Bandstand also broke down other walls, including the ones which bifurcated Philadelphia high school culture. Back then, it was them and us, the public school kids and those unlucky enough to attend the city's vast parochial school system. Bandstand was perhaps the first time someone from Cardinal Bonner or Roman Catholic could look at a kid from West Philadelphia High without seeing the grotesque vision of a fallen Protestant. My guess is that it was the same in every community where the Bandstand signal penetrated.

In the sexually-stiffled culture of the late 1950s, American Bandstand served another role. It introduced teens to the ecstatic, passionate and sensuous rhythms of rock. You wanted to be like those Bandstand dancers. You watched their moves, learned the steps, imitated the style. Along with all-night diners, car hops and drive-in theaters, Bandstand and rock became venues of adolescent rebellion, sexual experimentation and coming of age. And all of this was years before Woodstock, acid rock and the social commitment of the 60s and early 70s, or what followed in the next musical wavefront.

"And maybe, just maybe, we are collectively a bit more tolerant, open, enlightened and accepting of generational differences now, having learned something from our own music and American Bandstand..."
Forty years later and Dick Clark looks and dresses almost the same. The local media covered the WFIL-Bandstand reunion and tracked down some of the show's regulars. Many -- especially the women -- who were in Catholic schools at the time, spoke of the opprobrium that surrounded them simply for being on Clark's program. The nuns often objected to uniforms being worn on the dance floor, and back then especially, there was a diffuse cultural stigma attached to rock music that even today has not entirely evaporated, just changed. Others, you could still recognize from the old Bandstand stills; they spoke of the thrill and sheer joy of "dancing like that" and "moving your body," and how the whole thing was just so new, exciting and on the cultural edge. Rock changed, too, and American Bandstand was part of the metamorphosis. Lyrics which extolled teenage angst and romance, or lost loves killed in auto wrecks (shades of James Dean) gave way to other messages of protest. Across time and space, the WFIL signal and Clark planted seeds on the cultural scape which sprouted new, regional forms of music. Bandstand aired it all with an eclectic mix of genres, dancing and talent. Imitators hopped on the musical bandwagon Clark had really started, and rock 'n roll spilled from its confines as an adolescent subculture of styles, heart-throb mags and an after-school dance on the tube to become a pervasive entertainment force in its own right.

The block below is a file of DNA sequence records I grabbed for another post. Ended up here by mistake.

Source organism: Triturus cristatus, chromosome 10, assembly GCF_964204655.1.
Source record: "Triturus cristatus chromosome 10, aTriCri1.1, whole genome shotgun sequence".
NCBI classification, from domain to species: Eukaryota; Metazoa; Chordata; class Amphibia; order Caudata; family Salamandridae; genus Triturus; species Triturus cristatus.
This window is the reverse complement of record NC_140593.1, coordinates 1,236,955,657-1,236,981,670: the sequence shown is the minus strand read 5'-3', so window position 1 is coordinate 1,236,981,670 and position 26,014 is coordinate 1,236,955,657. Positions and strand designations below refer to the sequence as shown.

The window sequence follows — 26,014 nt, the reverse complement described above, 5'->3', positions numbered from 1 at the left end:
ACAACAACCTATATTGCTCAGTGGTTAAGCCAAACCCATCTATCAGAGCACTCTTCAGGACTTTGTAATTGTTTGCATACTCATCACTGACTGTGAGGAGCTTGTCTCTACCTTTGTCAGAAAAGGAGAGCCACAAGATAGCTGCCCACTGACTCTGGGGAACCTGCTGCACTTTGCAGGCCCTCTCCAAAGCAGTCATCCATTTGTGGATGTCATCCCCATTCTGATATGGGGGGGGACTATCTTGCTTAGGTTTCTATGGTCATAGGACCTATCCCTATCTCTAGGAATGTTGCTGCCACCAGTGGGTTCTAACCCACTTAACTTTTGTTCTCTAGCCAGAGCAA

For at least one generation of boomers, American Bandstand was a form of mild rebellion that allowed adolescents who fretted over acne or "looking right," to break free of a host of social conventions and still enjoy the comforting embrace of their peers. By many accounts, they still remember that. On the surface, Dick Clark had helped to make rock 'n roll credible, real and acceptable, so that by the mid-sixties and beyond, even the Catholic high schools in town had mellowed sufficiently to organizers "mixers" which were a faint imitation of the Bandstand action. Those were days of chaperones and dance floor rules which tried to limit body contact and arousal. By our standards today, it was all just so antediluvian, innocent and even puritanical.

You can still catch the reruns, and music from the early American Bandstand period can be heard as the centerpiece of a 50s-60s Populuxe revival of neon-festooned theme cafes and nostalgic mixes now on CD. Those gyrating, dancing bodies from the 50s are now in their fifties, and the slick pompadours and blonde beehive hairdos have given way to a more somber look of eminence grise. That generation may not recognize names like Paula Cole or Bush, but they do remember Bobby Rydell, Frankie Avalon and even Mitch Ryder.

And maybe, just maybe, we are collectively a bit more tolerant, open, enlightened and accepting of generational differences now, having learned something from our own music and American Bandstand. Perhaps today, when politicians, preachers or other demagogues rage against hip-hop or rap music, or protest the admittedly boorish antics of Marilyn Manson, or fret over (gasp!) adolescent sexuality, a generation of boomers will remember what it was like when they bonded with the symbols, styles, mores and music of their era. "Back then," the issues were strikingly similar to today -- free expression, testing limits, grasping for identity and at least the semblance of individuality. We may even discover that despite our culture war sensibilities, we've come full circle to become the very people we once rebelled against. Maybe there is something to learn from that journey.


    American Bandstand relocated to California in 1964, symbolic perhaps of the culture and political powershift underway in the nation at that time.

   WFIL changed its station call letters and studio location. The building at 46th and Market now houses the West Philadelphia Enterprise Center, which assists small business development. Outside of the old WFIL building is the commemorative plaque dedicated to the American Bandstand program. At Tuesday's reunion, Dick Clark had no trouble locating the spot he used to stand in during the broadcast, spinning the vinyl and interviewing guests and working the crowd of regulars. Chubby Checker showed up and did his "Twist," and other performers like Bobby Rydell and Fabian also attended.

    American Bandstand maintained high ratings until its demise in 1989, making it the longest-running program of its kind in the history of television.